I always wanted to be a children’s nurse but witnessing children’s pain and suffering was very hard. Things like the sight of blood made me feel really squeamish so I thought a few times that nursing might not be the career for me. I remember one time being in a room with other student nurses watching a nurse tutor demonstrate how to bathe a baby. When the tutor told us that the baby had a serious heart problem, I felt my legs going wobbly and I slumped to the ground. When I came around I was in the ward kitchen surrounded by the concerned faces of my peers. The tutor quizzed me about whether I had my breakfast and my general health. I was reluctant to admit that it was not a case of a missed breakfast, instead it was because I felt so upset over the fact that a baby only a few weeks old had a major heart defect and would require life-threatening surgery. On another occasion I was assisting a senior nurse and doctor to perform a lumbar puncture on a small toddler (who was very distressed) and when I saw the long needle I felt weak and had to excuse myself. I found it upsetting that children had to often undergo painful and distressing procedures. However, I persisted and became a children’s nurse as that was always my end-goal.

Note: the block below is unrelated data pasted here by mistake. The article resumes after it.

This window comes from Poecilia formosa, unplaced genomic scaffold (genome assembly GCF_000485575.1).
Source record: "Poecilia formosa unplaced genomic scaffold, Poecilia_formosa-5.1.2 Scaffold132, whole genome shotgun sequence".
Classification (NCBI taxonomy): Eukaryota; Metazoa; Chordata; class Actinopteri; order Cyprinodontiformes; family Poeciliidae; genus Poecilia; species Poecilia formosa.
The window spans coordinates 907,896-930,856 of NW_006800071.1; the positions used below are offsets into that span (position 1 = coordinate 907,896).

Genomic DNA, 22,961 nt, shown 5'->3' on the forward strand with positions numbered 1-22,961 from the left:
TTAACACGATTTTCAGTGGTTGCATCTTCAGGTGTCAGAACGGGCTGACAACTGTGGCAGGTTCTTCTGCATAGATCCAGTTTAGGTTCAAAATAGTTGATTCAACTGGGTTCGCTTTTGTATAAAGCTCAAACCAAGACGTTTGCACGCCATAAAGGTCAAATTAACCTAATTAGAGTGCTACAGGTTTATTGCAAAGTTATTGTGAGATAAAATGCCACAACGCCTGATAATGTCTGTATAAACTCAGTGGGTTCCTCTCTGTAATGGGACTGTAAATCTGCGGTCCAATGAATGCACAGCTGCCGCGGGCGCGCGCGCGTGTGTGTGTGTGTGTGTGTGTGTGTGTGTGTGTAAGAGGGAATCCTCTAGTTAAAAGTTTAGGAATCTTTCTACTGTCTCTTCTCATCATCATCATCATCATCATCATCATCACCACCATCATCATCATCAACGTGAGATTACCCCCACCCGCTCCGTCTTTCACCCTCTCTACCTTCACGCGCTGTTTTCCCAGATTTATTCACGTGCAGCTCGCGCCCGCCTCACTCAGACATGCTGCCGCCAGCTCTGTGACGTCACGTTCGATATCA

After qualifying as a children’s nurses, I gained experience in neonatal, gastrointestinal and cardiac intensive care units for about fifteen years. As I moved up nursing grades, I found myself doing more administration than I preferred. Being with the children and families was the most enjoyable aspect of my job so I felt increasingly sad that promotion meant less ‘hands on’ clinical practice. Then a colleague advised me to change to nurse education as there I could influence the next generation of nurses and demonstrate care at the bedside. I was so pleased when I got my first teaching job in the nursing school in Great Ormond Street Hospital as it combined teaching with clinical practice. Nowadays there are more opportunities for nurses who want to remain ‘by the bedside’ such as, advanced and clinical nurse specialist roles which is really important as they can make a significant contribution to nursing care quality.

Although I have encountered many challenges I have maintained my focus which is about making a difference to children’s lives. At times when some jobs have been difficult, my passion for children’s rights and well-being has sustained me and kept me pushing ahead in my career. Despite all the challenges, I was delighted to become the first children’s nurse from Ireland to obtain a nursing doctorate in 2003. At that time most PhD in nursing focused on education or management topics whilst my PhD was based on clinical nursing research. I was fortunate to be mentored by an inspirational nurse, Professor Sarah Cowley, from King’s College University of London. My PhD was titled, A grounded theory of disrupted lives: children, parents, and nurses in the children’s ward. While I was researching this topic, I became even more aware of how ‘silent’ or ‘invisible’ the child’s contribution was to communication interactions and pursued this further in my postdoctoral work.